No one who abides in him keeps on sinning; no one who keeps on sinning has either seen him or known him.
This verse is the natural deduction of the previous proposition regarding Christ’s mission and sinless nature. John has already talked about God’s Word abiding in his readers (1st John 2:14) and their need to abide in the apostolic instruction (1st John 2:27), and now he calls on believers to abide in Christ because Christ is our life and holiness. This call to believers to fellowship with Christ as an “abiding” relationship reflects Christ’s instructions to the apostles in the Upper Room (John 15:4-7), wherein “abiding” results in fruitfulness and answered prayers (cf. 1st John 5:14-15).
“πᾶς ὁ ἐν αὐτῷ μένων οὐχ ἁμαρτάνει” (Everyone who resides in him does not sin): John writes a series of “πᾶς ὁ” (“everyone who”) statements intended to contrast the children of God with the children of the Devil. We must pay attention to these propositions because John is writing in clear terms what sets the redeemed apart from the condemned.
“μένων οὐχ ἁμαρτάνει” (who resides not sins): This phrase is very difficult to express in English because the present tense active verb (ἁμαρτάνει) does not merely convey “habitual sin”, as many understand the ESV and NIV rendering to suggest, but more accurately conveys the state of sin.
To convey the singular act of sin, John most likely use the aorist tense “ἁμάρτητε”, as he did previously:
1 John 2:1 (CSB) — 1 My little children, I am writing you these things so that you may not sin…
Instead of suggesting the singular act of sin, we see John employing a common Hebrew literary device known as an “antithetic parallelism”, wherein the concept of “abiding” (μένων) informs the sense of the action being described. This means that John is saying that no one who abides in Christ will abide in sin.
That John is not suggesting sinless perfection is abundantly clear from within John’s own theology:
1 John 1:8-9 (CSB) — 8 If we say, “We have no sin,” we are deceiving ourselves, and the truth is not in us. 9 If we confess our sins, he is faithful and righteous to forgive us our sins and to cleanse us from all unrighteousness.
1 John 2:1-2 (CSB) — My little children, I am writing you these things so that you may not sin. But if anyone does sin, we have an advocate with the Father—Jesus Christ the righteous one. 2 He himself is the atoning sacrifice for our sins, and not only for ours, but also for those of the whole world.
1 John 5:16 (CSB) — 16 If anyone sees a fellow believer committing a sin that doesn’t lead to death, he should ask, and God will give life to him—to those who commit sin that doesn’t lead to death. There is sin that leads to death. I am not saying he should pray about that.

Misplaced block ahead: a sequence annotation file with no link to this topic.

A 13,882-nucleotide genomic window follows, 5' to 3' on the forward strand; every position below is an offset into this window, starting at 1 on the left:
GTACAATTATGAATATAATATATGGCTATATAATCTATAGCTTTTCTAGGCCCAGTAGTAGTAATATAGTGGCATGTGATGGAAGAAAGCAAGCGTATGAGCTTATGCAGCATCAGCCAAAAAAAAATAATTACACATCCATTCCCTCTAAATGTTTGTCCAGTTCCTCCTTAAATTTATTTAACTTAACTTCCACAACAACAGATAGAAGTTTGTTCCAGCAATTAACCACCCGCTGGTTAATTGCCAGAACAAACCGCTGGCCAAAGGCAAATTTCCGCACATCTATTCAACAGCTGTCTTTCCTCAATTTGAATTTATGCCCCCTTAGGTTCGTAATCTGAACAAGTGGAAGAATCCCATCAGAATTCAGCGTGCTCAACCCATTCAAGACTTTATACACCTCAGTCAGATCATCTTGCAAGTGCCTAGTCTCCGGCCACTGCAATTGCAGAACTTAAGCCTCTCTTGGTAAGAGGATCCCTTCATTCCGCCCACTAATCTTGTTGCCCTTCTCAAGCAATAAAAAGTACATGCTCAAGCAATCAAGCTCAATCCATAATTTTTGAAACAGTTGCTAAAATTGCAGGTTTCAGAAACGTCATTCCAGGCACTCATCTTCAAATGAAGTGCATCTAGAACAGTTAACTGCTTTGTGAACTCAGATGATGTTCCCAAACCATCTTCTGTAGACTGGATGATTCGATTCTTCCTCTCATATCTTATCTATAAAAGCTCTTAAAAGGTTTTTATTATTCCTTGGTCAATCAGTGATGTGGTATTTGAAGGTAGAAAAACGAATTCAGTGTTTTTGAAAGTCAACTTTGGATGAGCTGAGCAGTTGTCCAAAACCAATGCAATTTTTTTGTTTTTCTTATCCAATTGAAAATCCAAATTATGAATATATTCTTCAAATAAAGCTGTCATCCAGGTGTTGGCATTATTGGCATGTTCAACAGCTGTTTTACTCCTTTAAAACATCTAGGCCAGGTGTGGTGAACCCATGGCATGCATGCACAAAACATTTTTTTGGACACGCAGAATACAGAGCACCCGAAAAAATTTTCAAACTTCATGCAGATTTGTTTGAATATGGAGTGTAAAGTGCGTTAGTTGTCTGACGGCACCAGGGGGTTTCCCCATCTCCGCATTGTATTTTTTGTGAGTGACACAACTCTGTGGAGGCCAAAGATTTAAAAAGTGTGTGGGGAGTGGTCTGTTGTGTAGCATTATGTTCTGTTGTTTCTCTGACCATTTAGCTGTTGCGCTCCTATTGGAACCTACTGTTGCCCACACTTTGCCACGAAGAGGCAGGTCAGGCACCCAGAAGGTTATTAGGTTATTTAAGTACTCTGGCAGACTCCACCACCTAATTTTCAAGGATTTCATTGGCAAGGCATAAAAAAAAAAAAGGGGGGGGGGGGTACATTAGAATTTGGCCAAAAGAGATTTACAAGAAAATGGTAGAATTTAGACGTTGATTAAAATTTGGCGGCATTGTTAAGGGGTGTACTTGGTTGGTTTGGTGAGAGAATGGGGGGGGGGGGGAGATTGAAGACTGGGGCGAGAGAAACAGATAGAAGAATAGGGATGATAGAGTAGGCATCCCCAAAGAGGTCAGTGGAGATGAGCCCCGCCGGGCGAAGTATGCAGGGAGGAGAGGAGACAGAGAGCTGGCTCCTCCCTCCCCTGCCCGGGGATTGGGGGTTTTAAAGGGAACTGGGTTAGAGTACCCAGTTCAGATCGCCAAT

Rather than saying that it is impossible for Christians to commit single acts of sin, John is saying that no Christian remains in their unregenerate state of sin because Christ is without sin and came to destroy sin, and we now reside in him.
Therefore, it is necessary for us to describe the unregenerate state of sin that John has in view here:
Ephesians 4:18–24 (CSB) — 18 They are darkened in their understanding, excluded from the life of God, because of the ignorance that is in them and because of the hardness of their hearts. 19 They became callous and gave themselves over to promiscuity for the practice of every kind of impurity with a desire for more and more. 20 But that is not how you came to know Christ, 21 assuming you heard about him and were taught by him, as the truth is in Jesus, 22 to take off your former way of life, the old self that is corrupted by deceitful desires, 23 to be renewed in the spirit of your minds, 24 and to put on the new self, the one created according to God’s likeness in righteousness and purity of the truth.
The unregenerate state of sin is one in which someone is excluded from the life of God (See the fruits of the Spirit in Galatians 5:22-23) in the darkness of their mind because of the hardness of their hearts. They have surrendered themselves to live and grow in sin according to their carnal nature. This is contrasted with those who have come to know Christ and have been taught by him to take off their former way of life and be renewed in the spirit of their minds while being clothed in righteousness and the purity of truth.
In other words, someone who remains in an unregenerate state of sin is insensitive to the conviction and life of the Holy Spirit and their mind and passions remain in bondage to the will of sin.
In Jesus Christ the guilt of our sins is washed away by his blood and the chains of sin’s bondage are broken from our soul.